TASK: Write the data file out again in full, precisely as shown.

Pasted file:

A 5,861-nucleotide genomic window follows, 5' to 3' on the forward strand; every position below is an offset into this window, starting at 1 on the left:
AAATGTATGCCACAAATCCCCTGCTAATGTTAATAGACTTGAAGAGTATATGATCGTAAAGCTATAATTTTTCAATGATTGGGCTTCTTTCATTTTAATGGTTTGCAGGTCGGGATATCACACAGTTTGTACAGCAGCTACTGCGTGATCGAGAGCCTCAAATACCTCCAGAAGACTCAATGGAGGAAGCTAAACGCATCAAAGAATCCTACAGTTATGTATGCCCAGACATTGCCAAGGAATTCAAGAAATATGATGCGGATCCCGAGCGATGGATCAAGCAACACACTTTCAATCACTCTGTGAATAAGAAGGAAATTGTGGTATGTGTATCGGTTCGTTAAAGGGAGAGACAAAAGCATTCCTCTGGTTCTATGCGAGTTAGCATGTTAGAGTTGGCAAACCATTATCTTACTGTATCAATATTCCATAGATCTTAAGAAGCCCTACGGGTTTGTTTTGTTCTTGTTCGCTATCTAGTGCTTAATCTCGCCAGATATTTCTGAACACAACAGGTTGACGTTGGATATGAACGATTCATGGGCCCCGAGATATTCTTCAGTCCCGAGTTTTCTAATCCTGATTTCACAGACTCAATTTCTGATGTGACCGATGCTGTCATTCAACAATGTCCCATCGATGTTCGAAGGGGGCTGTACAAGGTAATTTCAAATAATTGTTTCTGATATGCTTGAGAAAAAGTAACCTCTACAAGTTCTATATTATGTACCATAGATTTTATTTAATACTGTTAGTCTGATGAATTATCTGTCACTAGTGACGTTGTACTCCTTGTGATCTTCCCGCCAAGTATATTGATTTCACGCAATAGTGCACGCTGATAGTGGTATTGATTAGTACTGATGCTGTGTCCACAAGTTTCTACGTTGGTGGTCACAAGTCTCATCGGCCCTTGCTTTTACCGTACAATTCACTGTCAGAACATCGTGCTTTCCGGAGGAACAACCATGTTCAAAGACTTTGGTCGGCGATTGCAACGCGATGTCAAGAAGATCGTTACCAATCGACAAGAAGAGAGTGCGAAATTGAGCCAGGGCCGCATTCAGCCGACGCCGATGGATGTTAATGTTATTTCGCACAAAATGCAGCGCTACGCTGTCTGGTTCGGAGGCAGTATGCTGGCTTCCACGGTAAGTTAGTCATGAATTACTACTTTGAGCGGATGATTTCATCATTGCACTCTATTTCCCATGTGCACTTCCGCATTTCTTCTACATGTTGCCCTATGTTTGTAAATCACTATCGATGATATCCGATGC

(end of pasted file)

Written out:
A 5,861-nucleotide genomic window follows, 5' to 3' on the forward strand; every position below is an offset into this window, starting at 1 on the left:
AAATGTATGCCACAAATCCCCTGCTAATGTTAATAGACTTGAAGAGTATATGATCGTAAAGCTATAATTTTTCAATGATTGGGCTTCTTTCATTTTAATGGTTTGCAGGTCGGGATATCACACAGTTTGTACAGCAGCTACTGCGTGATCGAGAGCCTCAAATACCTCCAGAAGACTCAATGGAGGAAGCTAAACGCATCAAAGAATCCTACAGTTATGTATGCCCAGACATTGCCAAGGAATTCAAGAAATATGATGCGGATCCCGAGCGATGGATCAAGCAACACACTTTCAATCACTCTGTGAATAAGAAGGAAATTGTGGTATGTGTATCGGTTCGTTAAAGGGAGAGACAAAAGCATTCCTCTGGTTCTATGCGAGTTAGCATGTTAGAGTTGGCAAACCATTATCTTACTGTATCAATATTCCATAGATCTTAAGAAGCCCTACGGGTTTGTTTTGTTCTTGTTCGCTATCTAGTGCTTAATCTCGCCAGATATTTCTGAACACAACAGGTTGACGTTGGATATGAACGATTCATGGGCCCCGAGATATTCTTCAGTCCCGAGTTTTCTAATCCTGATTTCACAGACTCAATTTCTGATGTGACCGATGCTGTCATTCAACAATGTCCCATCGATGTTCGAAGGGGGCTGTACAAGGTAATTTCAAATAATTGTTTCTGATATGCTTGAGAAAAAGTAACCTCTACAAGTTCTATATTATGTACCATAGATTTTATTTAATACTGTTAGTCTGATGAATTATCTGTCACTAGTGACGTTGTACTCCTTGTGATCTTCCCGCCAAGTATATTGATTTCACGCAATAGTGCACGCTGATAGTGGTATTGATTAGTACTGATGCTGTGTCCACAAGTTTCTACGTTGGTGGTCACAAGTCTCATCGGCCCTTGCTTTTACCGTACAATTCACTGTCAGAACATCGTGCTTTCCGGAGGAACAACCATGTTCAAAGACTTTGGTCGGCGATTGCAACGCGATGTCAAGAAGATCGTTACCAATCGACAAGAAGAGAGTGCGAAATTGAGCCAGGGCCGCATTCAGCCGACGCCGATGGATGTTAATGTTATTTCGCACAAAATGCAGCGCTACGCTGTCTGGTTCGGAGGCAGTATGCTGGCTTCCACGGTAAGTTAGTCATGAATTACTACTTTGAGCGGATGATTTCATCATTGCACTCTATTTCCCATGTGCACTTCCGCATTTCTTCTACATGTTGCCCTATGTTTGTAAATCACTATCGATGATATCCGATGC